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How I Lost My Head for Sleepy Hollow

Fox's apocalyptic drama is (American) Revolutionary, trading the dark paranoia of The X-Files for a celebration of belief and wonders.

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When I first reviewed Sleepy Hollow, Fox’s supernatural drama about a revived Ichabod Crane and a modern-day suburban cop trying to stave off the Apocalypse, I enjoyed the crazy pilot but wasn’t yet sure if it was “good, ridiculous, good but ridiculous, or good because it’s ridiculous.”

We’re two months into the season, and I’m ready to render a verdict: it’s ridiculously good. But I don’t want to give you the wrong impression: this is not just a case in which the premise and storyline of the show is so insanely out-there–though it is, oh Lord it is–that you just have to suspend intellectual judgment and enjoy it. It has also become an entertainment that’s simply good by the regular old good-TV standards of character, performance, and emotion.

Tonight’s Sleepy Hollow episode, “Necromancer,” is a humdinger in terms of expanding the show’s mythology: without giving anything away, Ichabod (Tom Mison) gets answers from the captured headless horseman (who we already know is Death, one of the biblical horsemen of Revelation). If you’ve managed not to try the show yet, it’s as good a place as any to close your eyes, take a jump, and land bareback on the runaway stallion of its plot.

But if Sleepy Hollow were only crazy plot and Biblical/Revolutionary mashups, it probably would have exhausted itself a few episodes in. What’s made it special has been the pairing of Ichabod with policewoman Abbie Mills (Nicole Beharie), an initial skeptic who has learned that she, like Ichabod, is a central player in the coming supernatural Armageddon.

Increasingly, the most entertaining moments in the show are those in which Abbie and Ichie are not doing much of anything but talking: she introducing him to the concepts of paying for bottled water or watching modern baseball, or the cranky Ichabod reminding her what a sacrifice he has made to join her in the present. (“Flummoxed by a foreign concept that resembles close to nothing of what you know? Imagine how that feels!”) He’s 18th-century, she’s modern, he’s male, she’s female–but they’re joined by their fate as “Witnesses” in the apocalyptic battle and a feeling of being outsiders, marked by insights and burdens few other people can understand.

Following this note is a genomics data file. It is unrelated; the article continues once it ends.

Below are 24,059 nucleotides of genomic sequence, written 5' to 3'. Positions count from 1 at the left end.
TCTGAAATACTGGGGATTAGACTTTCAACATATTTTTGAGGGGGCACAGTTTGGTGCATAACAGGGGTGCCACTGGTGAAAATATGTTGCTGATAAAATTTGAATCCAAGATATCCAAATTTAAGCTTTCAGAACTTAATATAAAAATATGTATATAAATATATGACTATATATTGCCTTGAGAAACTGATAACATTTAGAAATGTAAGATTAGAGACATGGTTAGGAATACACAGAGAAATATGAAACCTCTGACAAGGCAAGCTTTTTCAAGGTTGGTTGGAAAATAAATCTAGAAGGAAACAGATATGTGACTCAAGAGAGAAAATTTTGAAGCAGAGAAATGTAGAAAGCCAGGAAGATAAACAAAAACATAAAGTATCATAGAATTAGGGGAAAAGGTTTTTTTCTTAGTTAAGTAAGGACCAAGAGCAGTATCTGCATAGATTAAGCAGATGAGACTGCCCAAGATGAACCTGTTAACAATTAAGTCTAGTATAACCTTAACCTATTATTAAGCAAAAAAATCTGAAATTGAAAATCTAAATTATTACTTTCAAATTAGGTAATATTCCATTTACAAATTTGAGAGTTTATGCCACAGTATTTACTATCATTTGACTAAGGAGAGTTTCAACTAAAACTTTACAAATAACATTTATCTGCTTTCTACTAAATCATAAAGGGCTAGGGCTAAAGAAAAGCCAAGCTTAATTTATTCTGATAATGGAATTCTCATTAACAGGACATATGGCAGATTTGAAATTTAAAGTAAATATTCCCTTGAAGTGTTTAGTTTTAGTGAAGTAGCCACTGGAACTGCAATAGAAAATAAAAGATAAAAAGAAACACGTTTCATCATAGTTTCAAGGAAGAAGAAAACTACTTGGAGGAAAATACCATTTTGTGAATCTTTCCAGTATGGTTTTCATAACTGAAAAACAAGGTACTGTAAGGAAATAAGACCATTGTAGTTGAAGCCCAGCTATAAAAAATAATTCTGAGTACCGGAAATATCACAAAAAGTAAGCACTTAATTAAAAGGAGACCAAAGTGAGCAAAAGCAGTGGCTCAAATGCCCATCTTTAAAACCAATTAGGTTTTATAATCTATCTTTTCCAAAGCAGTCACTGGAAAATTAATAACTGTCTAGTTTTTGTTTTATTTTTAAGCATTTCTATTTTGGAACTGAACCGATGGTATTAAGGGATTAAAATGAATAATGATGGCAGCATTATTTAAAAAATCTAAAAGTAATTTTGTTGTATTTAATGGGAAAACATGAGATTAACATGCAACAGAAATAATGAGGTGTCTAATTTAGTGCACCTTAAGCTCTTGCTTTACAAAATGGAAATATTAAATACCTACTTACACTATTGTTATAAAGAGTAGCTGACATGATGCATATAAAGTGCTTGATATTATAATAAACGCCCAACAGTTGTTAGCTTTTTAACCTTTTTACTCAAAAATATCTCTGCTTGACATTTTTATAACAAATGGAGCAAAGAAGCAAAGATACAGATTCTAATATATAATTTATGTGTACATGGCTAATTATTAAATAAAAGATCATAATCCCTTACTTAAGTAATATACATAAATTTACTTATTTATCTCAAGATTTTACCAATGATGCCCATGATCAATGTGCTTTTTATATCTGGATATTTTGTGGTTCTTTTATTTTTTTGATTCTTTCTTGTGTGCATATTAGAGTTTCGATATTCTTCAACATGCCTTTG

Also, he’s white and she’s black, and Sleepy Hollow–like its freshman Fox counterpart Brooklyn Nine-Nine–has managed to be organically diverse in a way that’s both casual and significant. Abbie’s boss, the allusively named Capt. Irving (Orlando Jones) is also African American, and her sister also plays a role in the show; Crane, meanwhile saw tensions over slavery and nascent abolitionism growing firsthand. In last week’s episode, killing time during a plan to trap the Horseman using fake skulls to substitute for his real enchanted one–as one does–the talk turned to Thomas Jefferson, who Ichabod learns only now had children by his slave Sally Hemings.

Meanwhile, Sleepy Hollow is also something different in the supernatural-mythology genre. Its monstery lineage is easy to trace: it owes a lot to Fringe–from its creators Alex Kurtzman and Roberto Orci–which in turn owed a lot to The X-Files. But it’s not steeped in paranoia and cynicism the way many of its predecessors have been. Ichabod isn’t paired with a skeptic–a la Mulder and Scully–but a fellow believer. And it doesn’t track in the same dark view of history that The X-Files did. The X-Files presented a hidden history of treachery and lies–alien visitations hidden from us, the powers that be exploiting the truth for their advantage.

Whereas Sleepy Hollow recasts the past as a time of hidden wonders. Yes, there are secrets that we never knew–the whole possible-end-of-times thing. But in its view, the American revolution was not darker but more grand than we imagined, a battle not just for freedom but for the souls of mankind. Its Founding Fathers, while flawed (see Sally Hemings), are not exposed as shadowy conspirators but awesome superman. George Washington guarded a magical Bible! Paul Revere didn’t just warn of a British attack, he hid a magical cipher on the teeth of a skull! Thomas Jefferson designed not just Monticello, but a supernatural, spell-guarded fortress for the Freemasons!